Why would a federal bankruptcy court in Texas order a Texas Family District Court to “determine whether Rental Income is Community or Separate Property” in Texas? Under Texas law, the answer to that question is very simple:
Under the plain meaning of Tex. Fam. Code 3.002, Tex. Fam. Code 3.102(a)(2), and Tex. Fam. Code 3.102(a)(4) “all revenue received during a marriage is community property.” Tex. Fam. Code 3.002 expressly states that “Community property consists of the property, other than separate property, acquired by either spouse during marriage.” Tex. Fam. Code 3.102(a)(2) expressly states that community property consists of all “revenue from separate property.” Tex. Fam. Code 3.102(a)(4) expressly defines community property as all “revenue from, all property subject to the spouse’s sole management, control, and disposition.”
Perhaps this exchange between attorney Michelle Shriro and the Honorable Russell Nelms provides the answer as to why a federal bankruptcy judge would order a Texas District Court to issue and advisory opinion on Texas law:
See Page 17, Transcript of January 8, 2015 Hearing
Yes, attorney Michelle Shriro advised the federal bankruptcy court that if the federal court did not act to help the federal bankruptcy trustee that the Texas District Family might follow Texas law and the federal bankruptcy trustee would be “left with nothing.”
After the please for assistance from attorney Michelle Shriro to the federal bankruptcy judge to circumvent both the laws of the State of Texas and the Federal Bankruptcy Code, the Federal Bankruptcy Court issued the following Order to the Texas Family District Court ordering the Texas Court to issue a Constitutionally prohibited advisory opinion:
The court abstains in favor of the Family Court with respect to determining whether the rental income generated by the Real Property is community property or the separate property of Carlos Foster. The automatic stay is terminated to permit the Family Court to make that determination.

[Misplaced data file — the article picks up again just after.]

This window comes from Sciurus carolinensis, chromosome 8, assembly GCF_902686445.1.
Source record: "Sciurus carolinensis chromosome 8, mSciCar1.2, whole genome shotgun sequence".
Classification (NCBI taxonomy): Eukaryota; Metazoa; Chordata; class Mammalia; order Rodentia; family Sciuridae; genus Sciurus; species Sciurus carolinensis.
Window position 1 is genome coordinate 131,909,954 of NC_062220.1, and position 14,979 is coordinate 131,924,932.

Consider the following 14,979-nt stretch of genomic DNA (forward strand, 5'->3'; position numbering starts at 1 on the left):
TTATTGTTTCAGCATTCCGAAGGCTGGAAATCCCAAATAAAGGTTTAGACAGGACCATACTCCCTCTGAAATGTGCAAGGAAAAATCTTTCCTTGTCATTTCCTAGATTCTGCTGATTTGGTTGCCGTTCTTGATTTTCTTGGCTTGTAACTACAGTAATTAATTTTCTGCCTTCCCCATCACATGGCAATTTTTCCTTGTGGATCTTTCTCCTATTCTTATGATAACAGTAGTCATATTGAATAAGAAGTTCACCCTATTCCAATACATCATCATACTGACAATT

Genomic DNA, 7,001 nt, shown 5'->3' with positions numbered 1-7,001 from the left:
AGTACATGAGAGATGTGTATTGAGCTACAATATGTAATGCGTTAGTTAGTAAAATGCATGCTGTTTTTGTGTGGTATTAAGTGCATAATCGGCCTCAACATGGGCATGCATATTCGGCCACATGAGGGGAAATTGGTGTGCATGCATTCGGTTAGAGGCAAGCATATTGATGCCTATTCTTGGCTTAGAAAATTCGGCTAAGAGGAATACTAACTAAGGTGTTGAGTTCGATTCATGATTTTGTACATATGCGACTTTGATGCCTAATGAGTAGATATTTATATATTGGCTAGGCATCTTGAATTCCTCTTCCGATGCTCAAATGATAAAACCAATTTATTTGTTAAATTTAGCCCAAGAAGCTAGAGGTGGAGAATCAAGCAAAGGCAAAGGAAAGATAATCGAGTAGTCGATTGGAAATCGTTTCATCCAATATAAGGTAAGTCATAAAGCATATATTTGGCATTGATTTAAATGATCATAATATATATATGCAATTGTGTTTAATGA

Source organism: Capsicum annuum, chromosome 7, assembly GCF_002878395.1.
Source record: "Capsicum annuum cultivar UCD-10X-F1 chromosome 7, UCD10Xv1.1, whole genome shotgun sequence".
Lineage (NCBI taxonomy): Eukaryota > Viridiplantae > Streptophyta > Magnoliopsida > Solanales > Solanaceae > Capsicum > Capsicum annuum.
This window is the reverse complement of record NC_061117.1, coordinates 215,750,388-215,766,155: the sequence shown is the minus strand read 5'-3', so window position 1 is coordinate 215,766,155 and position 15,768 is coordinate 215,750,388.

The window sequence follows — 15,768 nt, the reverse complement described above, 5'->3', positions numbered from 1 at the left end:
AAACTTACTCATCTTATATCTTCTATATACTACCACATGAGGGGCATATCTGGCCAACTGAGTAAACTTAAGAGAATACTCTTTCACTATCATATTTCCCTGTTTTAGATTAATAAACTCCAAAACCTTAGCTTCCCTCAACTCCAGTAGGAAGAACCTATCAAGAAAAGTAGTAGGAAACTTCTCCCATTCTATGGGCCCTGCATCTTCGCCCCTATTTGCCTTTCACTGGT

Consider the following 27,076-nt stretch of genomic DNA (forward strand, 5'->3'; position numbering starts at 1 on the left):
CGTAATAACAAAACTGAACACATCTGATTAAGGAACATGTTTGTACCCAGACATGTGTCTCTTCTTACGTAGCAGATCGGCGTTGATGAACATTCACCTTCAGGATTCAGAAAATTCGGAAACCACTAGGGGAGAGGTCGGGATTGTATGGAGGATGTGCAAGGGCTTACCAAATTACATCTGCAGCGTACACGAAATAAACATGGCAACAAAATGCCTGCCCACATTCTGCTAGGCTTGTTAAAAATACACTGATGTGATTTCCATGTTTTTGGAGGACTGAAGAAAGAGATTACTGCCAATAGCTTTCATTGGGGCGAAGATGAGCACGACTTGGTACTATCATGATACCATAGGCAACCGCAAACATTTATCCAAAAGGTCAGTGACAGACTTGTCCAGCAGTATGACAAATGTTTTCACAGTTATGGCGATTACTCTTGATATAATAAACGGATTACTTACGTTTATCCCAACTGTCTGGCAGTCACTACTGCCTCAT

[the bankruptcy court] retains authority over the distribution of any rental income. . .any settlement between the debtor and defendants . . must be approved by this [bankruptcy] Court. (Emphasis added)
Community property does not simply become a part of the bankruptcy estate simply because the property was acquired during a debtor’s marriage. Under federal bankruptcy law, the community property under the debtor’s spouse’s sole management and control only becomes a part of the bankruptcy estate if the community property under the debtor’s spouse control is also liable to the creditors who have claimed that the debtor owes them money in the bankruptcy proceeding. Under the federal bankruptcy code, the law is clear that “LIABILITY” is the legal requisite for property becoming part of the bankruptcy estate:
All interests of the debtor and the debtor’s spouse in community property as of the commencement of the case that is—
(A) under the sole, equal, or joint management and control of the debtor; or
(B) liable for an allowable claim against the debtor, or for both an allowable claim against the debtor and an allowable claim against the debtor’s spouse, to the extent that such interest is so liable.
11 U.S.C. 541(a)(2) (emphasis added)
So, why would the federal bankruptcy trustee need the federal bankruptcy judge to order the Texas District Court to issue an Advisory opinion instead of following Texas law? Because under Texas law, a spouse is not LIABLE for the debts that the other spouse incurred before marriage.